For small companies that can't afford a human resources person, managing HR can be a slog. Zenefits, a San Francisco-based startup, is making the process easier, overhauling an industry that often still relies on paper and fax machines. Since Parker Conrad co-founded Zenefits in 2013, more than 2,000 small businesses have signed up for its free, cloud-based HR software. (Zenefits makes money when companies use its product to buy health insurance or to choose a payroll provider or other service.)
So far, Zenefits has raised $84 million from such investors as Andreessen Horowitz, Institutional Venture Partners, and actor Jared Leto. A recent funding round valued it at $500 million. It now has 450 employees--and plans to hire some 1,300 more over the next three years. But not everyone is a fan of Zenefits' fast growth, including brokers and regulators in Utah, where the company ran into legal troubles in November. (See "The Utah Problem," opposite page.)
Conrad recently spoke with Inc. about how Zenefits got its start.
Opportunity in Obamacare
The idea for Zenefits started when I was working at my finance startup, SigFig. I was interested in health insurance--in part because I had cancer about 10 years ago. When you get sick like that, you become extremely vigilant about your health insurance. I was also interested in the Affordable Care Act. I thought, "Obamacare is really going to change a lot about how the industry works." I started talking with insurance brokers. The consensus was that it was going to chill their business. One broker said, "If this goes through, I'm going to stop working with small companies. The juice isn't worth the squeeze." I figured there was a big opportunity for someone to come in and do this with technology.
My co-founder, Laks Srini, joined me in early 2013. We realized this new company would not be just about insurance, but about a broader HR system as well.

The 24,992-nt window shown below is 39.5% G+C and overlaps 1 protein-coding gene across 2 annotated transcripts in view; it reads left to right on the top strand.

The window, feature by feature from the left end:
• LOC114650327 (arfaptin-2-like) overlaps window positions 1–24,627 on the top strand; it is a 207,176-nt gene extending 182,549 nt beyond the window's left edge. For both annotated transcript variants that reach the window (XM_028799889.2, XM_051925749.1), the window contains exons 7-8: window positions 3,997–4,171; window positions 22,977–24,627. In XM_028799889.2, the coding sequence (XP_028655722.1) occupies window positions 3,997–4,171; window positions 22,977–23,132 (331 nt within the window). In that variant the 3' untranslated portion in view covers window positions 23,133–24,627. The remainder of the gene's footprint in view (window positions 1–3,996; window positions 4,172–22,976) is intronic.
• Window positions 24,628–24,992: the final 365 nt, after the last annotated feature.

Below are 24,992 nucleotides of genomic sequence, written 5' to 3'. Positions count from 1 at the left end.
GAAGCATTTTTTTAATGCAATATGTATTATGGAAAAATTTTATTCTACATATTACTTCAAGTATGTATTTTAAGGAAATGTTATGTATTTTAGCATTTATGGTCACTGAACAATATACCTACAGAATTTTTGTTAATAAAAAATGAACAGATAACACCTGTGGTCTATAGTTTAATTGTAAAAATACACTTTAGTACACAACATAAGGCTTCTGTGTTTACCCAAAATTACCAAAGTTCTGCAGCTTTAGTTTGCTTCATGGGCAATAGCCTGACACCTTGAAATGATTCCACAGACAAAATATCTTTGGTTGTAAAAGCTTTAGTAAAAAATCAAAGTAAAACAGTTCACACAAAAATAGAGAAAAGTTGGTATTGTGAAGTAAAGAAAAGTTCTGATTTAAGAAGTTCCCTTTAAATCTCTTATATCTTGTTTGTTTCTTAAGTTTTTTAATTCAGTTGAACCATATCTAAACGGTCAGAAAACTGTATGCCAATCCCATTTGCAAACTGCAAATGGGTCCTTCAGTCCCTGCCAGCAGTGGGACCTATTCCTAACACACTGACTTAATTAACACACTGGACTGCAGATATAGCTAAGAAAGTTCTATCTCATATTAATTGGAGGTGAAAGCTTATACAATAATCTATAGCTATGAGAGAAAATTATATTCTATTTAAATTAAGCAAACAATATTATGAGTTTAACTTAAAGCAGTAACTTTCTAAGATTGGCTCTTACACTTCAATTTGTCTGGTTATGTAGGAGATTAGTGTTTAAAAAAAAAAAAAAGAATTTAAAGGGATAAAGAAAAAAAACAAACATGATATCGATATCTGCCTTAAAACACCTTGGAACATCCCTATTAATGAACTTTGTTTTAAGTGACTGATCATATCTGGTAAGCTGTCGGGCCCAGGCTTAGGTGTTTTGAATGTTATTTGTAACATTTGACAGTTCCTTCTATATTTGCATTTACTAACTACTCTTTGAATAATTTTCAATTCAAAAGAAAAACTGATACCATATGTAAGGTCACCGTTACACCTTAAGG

A lot of startups are like SigFig: They can't afford a dedicated HR person. So the burden of hiring, benefits, and compliance paperwork typically falls to the founders. At SigFig, I was doing a lot of this paperwork. Whenever you hired or terminated someone, you had to fill out forms and add or remove that person from 20 different places. Sometimes you would have to use a fax machine to submit the forms. We didn't have one, so I'd have to stop by Kinko's on the way home. It was 2010, not 1986!
Zenefits would be an automated system that requires the necessary information to be entered only once. It would dramatically reduce the amount of work you have to do.
Making It Free
Instead of charging for the software, our idea was to do a hub-and-spoke model. We would make the software so easy to use that employers would want to do everything through our system, including health insurance, other benefits, and payroll. We realized, "Hey, we can actually make enough money on all of these spokes that it makes sense to give the hub away for free."
Insurance happens to be one of the most lucrative spokes. When companies use Zenefits to buy a group plan, we get a commission from the insurance carrier, like any other broker. People buy insurance through us because it's integrated in one place online, and we do a good job with it. Zenefits also integrates with different payroll systems. We get a revenue share from the payroll companies on the clients we send to them.